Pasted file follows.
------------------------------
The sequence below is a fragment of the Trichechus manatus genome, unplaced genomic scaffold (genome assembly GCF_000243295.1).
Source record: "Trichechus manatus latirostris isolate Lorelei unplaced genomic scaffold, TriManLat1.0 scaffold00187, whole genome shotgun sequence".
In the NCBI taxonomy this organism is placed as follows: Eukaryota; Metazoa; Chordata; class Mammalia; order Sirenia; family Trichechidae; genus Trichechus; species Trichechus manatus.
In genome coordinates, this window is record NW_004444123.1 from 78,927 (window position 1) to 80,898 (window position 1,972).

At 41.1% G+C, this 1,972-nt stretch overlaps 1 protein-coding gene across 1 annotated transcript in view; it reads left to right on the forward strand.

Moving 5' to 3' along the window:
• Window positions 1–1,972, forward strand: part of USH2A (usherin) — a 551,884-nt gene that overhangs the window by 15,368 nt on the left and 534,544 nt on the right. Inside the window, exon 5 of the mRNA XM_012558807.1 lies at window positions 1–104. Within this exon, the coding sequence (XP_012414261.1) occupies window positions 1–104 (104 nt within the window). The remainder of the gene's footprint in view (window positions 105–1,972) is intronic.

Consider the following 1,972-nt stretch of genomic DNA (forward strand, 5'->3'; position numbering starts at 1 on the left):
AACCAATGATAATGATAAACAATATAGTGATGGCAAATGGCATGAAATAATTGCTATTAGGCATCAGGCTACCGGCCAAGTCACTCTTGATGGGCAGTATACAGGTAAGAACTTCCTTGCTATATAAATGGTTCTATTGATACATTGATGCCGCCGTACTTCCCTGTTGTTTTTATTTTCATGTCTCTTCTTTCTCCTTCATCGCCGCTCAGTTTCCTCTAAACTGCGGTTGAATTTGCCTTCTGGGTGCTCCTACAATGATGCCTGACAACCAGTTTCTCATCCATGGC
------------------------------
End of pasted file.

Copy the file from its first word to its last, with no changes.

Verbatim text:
The sequence below is a fragment of the Trichechus manatus genome, unplaced genomic scaffold (genome assembly GCF_000243295.1).
Source record: "Trichechus manatus latirostris isolate Lorelei unplaced genomic scaffold, TriManLat1.0 scaffold00187, whole genome shotgun sequence".
In the NCBI taxonomy this organism is placed as follows: Eukaryota; Metazoa; Chordata; class Mammalia; order Sirenia; family Trichechidae; genus Trichechus; species Trichechus manatus.
In genome coordinates, this window is record NW_004444123.1 from 78,927 (window position 1) to 80,898 (window position 1,972).

At 41.1% G+C, this 1,972-nt stretch overlaps 1 protein-coding gene across 1 annotated transcript in view; it reads left to right on the forward strand.

Moving 5' to 3' along the window:
• Window positions 1–1,972, forward strand: part of USH2A (usherin) — a 551,884-nt gene that overhangs the window by 15,368 nt on the left and 534,544 nt on the right. Inside the window, exon 5 of the mRNA XM_012558807.1 lies at window positions 1–104. Within this exon, the coding sequence (XP_012414261.1) occupies window positions 1–104 (104 nt within the window). The remainder of the gene's footprint in view (window positions 105–1,972) is intronic.

Consider the following 1,972-nt stretch of genomic DNA (forward strand, 5'->3'; position numbering starts at 1 on the left):
AACCAATGATAATGATAAACAATATAGTGATGGCAAATGGCATGAAATAATTGCTATTAGGCATCAGGCTACCGGCCAAGTCACTCTTGATGGGCAGTATACAGGTAAGAACTTCCTTGCTATATAAATGGTTCTATTGATACATTGATGCCGCCGTACTTCCCTGTTGTTTTTATTTTCATGTCTCTTCTTTCTCCTTCATCGCCGCTCAGTTTCCTCTAAACTGCGGTTGAATTTGCCTTCTGGGTGCTCCTACAATGATGCCTGACAACCAGTTTCTCATCCATGGC